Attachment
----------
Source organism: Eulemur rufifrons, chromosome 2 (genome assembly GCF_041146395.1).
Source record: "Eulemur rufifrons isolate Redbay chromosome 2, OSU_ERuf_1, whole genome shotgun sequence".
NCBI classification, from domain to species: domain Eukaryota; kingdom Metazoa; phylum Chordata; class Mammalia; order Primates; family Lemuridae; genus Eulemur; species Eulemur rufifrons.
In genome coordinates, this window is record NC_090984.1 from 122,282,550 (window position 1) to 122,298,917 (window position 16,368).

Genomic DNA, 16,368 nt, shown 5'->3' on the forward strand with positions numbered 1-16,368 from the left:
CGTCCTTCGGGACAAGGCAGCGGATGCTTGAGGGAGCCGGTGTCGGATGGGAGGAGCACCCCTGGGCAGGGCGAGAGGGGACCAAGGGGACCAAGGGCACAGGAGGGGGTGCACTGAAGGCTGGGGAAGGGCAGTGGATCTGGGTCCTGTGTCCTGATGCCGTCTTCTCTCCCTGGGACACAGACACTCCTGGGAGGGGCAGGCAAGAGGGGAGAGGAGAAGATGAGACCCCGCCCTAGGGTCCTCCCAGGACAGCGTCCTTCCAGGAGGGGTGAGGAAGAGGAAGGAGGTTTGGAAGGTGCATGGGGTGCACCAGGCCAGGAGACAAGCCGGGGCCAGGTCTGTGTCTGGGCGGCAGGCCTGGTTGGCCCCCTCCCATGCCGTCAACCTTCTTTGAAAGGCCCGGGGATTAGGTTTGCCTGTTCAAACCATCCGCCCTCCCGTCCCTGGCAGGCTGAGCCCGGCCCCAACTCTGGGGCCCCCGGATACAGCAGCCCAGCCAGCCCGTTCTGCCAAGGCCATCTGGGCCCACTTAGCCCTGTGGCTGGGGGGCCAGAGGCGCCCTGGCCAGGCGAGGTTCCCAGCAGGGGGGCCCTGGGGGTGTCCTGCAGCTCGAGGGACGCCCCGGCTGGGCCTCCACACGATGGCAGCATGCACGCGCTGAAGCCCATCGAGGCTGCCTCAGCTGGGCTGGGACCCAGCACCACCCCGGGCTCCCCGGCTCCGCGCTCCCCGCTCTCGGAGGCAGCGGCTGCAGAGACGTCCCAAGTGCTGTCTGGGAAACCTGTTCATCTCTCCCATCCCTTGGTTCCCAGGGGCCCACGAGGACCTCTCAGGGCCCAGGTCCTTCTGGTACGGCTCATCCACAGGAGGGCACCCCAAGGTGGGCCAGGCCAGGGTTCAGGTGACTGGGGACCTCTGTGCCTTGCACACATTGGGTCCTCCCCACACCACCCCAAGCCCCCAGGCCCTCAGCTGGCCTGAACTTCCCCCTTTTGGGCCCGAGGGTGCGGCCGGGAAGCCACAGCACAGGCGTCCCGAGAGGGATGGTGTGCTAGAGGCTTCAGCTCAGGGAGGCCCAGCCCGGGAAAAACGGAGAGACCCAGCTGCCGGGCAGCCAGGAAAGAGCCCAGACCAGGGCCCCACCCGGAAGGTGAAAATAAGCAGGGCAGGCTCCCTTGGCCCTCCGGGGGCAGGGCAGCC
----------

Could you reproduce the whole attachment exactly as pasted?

Source organism: Eulemur rufifrons, chromosome 2 (genome assembly GCF_041146395.1).
Source record: "Eulemur rufifrons isolate Redbay chromosome 2, OSU_ERuf_1, whole genome shotgun sequence".
NCBI classification, from domain to species: domain Eukaryota; kingdom Metazoa; phylum Chordata; class Mammalia; order Primates; family Lemuridae; genus Eulemur; species Eulemur rufifrons.
In genome coordinates, this window is record NC_090984.1 from 122,282,550 (window position 1) to 122,298,917 (window position 16,368).

Genomic DNA, 16,368 nt, shown 5'->3' on the forward strand with positions numbered 1-16,368 from the left:
CGTCCTTCGGGACAAGGCAGCGGATGCTTGAGGGAGCCGGTGTCGGATGGGAGGAGCACCCCTGGGCAGGGCGAGAGGGGACCAAGGGGACCAAGGGCACAGGAGGGGGTGCACTGAAGGCTGGGGAAGGGCAGTGGATCTGGGTCCTGTGTCCTGATGCCGTCTTCTCTCCCTGGGACACAGACACTCCTGGGAGGGGCAGGCAAGAGGGGAGAGGAGAAGATGAGACCCCGCCCTAGGGTCCTCCCAGGACAGCGTCCTTCCAGGAGGGGTGAGGAAGAGGAAGGAGGTTTGGAAGGTGCATGGGGTGCACCAGGCCAGGAGACAAGCCGGGGCCAGGTCTGTGTCTGGGCGGCAGGCCTGGTTGGCCCCCTCCCATGCCGTCAACCTTCTTTGAAAGGCCCGGGGATTAGGTTTGCCTGTTCAAACCATCCGCCCTCCCGTCCCTGGCAGGCTGAGCCCGGCCCCAACTCTGGGGCCCCCGGATACAGCAGCCCAGCCAGCCCGTTCTGCCAAGGCCATCTGGGCCCACTTAGCCCTGTGGCTGGGGGGCCAGAGGCGCCCTGGCCAGGCGAGGTTCCCAGCAGGGGGGCCCTGGGGGTGTCCTGCAGCTCGAGGGACGCCCCGGCTGGGCCTCCACACGATGGCAGCATGCACGCGCTGAAGCCCATCGAGGCTGCCTCAGCTGGGCTGGGACCCAGCACCACCCCGGGCTCCCCGGCTCCGCGCTCCCCGCTCTCGGAGGCAGCGGCTGCAGAGACGTCCCAAGTGCTGTCTGGGAAACCTGTTCATCTCTCCCATCCCTTGGTTCCCAGGGGCCCACGAGGACCTCTCAGGGCCCAGGTCCTTCTGGTACGGCTCATCCACAGGAGGGCACCCCAAGGTGGGCCAGGCCAGGGTTCAGGTGACTGGGGACCTCTGTGCCTTGCACACATTGGGTCCTCCCCACACCACCCCAAGCCCCCAGGCCCTCAGCTGGCCTGAACTTCCCCCTTTTGGGCCCGAGGGTGCGGCCGGGAAGCCACAGCACAGGCGTCCCGAGAGGGATGGTGTGCTAGAGGCTTCAGCTCAGGGAGGCCCAGCCCGGGAAAAACGGAGAGACCCAGCTGCCGGGCAGCCAGGAAAGAGCCCAGACCAGGGCCCCACCCGGAAGGTGAAAATAAGCAGGGCAGGCTCCCTTGGCCCTCCGGGGGCAGGGCAGCC